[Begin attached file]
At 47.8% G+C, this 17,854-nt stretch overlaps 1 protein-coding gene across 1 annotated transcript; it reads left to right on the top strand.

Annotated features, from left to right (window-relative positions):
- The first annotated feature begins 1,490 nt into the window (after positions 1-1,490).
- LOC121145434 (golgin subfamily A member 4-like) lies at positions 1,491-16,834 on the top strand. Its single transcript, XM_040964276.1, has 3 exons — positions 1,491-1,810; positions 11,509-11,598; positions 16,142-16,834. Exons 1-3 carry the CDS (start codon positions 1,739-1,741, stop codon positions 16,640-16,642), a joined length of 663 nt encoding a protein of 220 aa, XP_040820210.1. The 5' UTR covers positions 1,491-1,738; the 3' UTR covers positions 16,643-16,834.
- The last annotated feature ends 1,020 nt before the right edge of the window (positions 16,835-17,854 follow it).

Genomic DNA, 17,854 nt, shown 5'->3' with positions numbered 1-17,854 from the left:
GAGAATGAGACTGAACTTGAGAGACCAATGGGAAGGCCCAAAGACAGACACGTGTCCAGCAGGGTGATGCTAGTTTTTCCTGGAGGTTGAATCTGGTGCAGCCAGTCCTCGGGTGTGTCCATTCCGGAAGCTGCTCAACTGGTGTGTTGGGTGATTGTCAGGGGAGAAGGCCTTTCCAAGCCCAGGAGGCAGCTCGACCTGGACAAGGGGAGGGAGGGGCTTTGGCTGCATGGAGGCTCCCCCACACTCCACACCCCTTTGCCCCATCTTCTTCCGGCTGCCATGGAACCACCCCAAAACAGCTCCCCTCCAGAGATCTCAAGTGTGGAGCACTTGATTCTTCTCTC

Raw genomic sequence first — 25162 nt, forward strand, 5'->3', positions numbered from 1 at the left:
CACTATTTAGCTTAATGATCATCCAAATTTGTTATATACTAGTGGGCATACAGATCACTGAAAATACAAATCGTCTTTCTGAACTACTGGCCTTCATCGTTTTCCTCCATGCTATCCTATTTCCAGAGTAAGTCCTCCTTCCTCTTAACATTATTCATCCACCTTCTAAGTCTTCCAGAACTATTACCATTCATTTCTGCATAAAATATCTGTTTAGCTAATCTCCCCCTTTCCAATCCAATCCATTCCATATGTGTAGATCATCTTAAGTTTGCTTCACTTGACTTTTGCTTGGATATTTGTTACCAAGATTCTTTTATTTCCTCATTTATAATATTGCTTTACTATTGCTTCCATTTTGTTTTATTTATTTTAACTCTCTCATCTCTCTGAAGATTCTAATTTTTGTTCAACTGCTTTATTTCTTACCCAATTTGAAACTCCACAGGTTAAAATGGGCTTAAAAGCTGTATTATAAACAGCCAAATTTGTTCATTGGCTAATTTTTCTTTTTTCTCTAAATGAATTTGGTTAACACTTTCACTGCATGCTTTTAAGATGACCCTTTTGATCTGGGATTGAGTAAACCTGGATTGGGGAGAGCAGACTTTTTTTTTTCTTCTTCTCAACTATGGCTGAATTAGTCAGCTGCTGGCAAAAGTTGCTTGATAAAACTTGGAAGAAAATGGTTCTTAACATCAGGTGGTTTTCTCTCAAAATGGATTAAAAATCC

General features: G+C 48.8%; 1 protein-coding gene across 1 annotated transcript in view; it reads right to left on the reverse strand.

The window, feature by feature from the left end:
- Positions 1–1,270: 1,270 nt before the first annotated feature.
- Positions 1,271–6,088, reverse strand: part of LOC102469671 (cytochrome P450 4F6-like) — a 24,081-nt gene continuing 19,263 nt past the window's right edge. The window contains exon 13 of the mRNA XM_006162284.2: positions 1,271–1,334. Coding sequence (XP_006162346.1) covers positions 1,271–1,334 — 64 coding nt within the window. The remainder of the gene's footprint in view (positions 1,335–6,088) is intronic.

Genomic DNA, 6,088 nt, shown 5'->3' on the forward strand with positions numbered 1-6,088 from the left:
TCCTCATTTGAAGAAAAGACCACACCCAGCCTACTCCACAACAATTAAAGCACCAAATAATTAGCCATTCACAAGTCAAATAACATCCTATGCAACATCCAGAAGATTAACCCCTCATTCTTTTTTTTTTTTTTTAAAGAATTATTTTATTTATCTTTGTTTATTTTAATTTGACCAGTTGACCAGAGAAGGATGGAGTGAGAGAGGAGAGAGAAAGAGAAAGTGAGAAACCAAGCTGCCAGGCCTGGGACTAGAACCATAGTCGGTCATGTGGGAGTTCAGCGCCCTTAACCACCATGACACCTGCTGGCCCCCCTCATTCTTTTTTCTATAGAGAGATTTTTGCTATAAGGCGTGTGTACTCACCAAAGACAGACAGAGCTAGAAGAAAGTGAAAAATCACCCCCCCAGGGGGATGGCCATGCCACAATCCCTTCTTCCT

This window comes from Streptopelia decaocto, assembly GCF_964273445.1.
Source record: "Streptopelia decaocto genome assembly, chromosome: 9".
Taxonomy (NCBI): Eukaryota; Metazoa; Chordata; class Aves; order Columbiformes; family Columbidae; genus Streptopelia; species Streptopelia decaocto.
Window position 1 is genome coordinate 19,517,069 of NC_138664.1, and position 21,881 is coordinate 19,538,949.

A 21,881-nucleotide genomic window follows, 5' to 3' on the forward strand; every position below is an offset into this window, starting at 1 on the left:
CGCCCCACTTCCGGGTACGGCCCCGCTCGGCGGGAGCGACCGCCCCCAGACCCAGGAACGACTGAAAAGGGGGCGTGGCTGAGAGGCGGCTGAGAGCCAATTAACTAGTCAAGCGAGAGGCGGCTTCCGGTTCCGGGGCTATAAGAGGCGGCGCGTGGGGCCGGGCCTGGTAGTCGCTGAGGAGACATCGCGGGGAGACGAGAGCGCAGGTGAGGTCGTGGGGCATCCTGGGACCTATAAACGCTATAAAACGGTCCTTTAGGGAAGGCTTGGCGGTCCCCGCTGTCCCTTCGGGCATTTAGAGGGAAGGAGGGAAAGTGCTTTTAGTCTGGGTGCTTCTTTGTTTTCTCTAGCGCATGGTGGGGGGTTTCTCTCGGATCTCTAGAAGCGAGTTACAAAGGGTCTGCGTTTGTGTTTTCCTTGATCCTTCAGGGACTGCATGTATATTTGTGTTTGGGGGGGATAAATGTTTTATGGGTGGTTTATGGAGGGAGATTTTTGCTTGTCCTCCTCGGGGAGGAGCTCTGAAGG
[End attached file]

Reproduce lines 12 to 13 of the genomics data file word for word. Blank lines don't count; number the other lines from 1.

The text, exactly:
- Positions 1–1,270: 1,270 nt before the first annotated feature.
- Positions 1,271–6,088, reverse strand: part of LOC102469671 (cytochrome P450 4F6-like) — a 24,081-nt gene continuing 19,263 nt past the window's right edge. The window contains exon 13 of the mRNA XM_006162284.2: positions 1,271–1,334. Coding sequence (XP_006162346.1) covers positions 1,271–1,334 — 64 coding nt within the window. The remainder of the gene's footprint in view (positions 1,335–6,088) is intronic.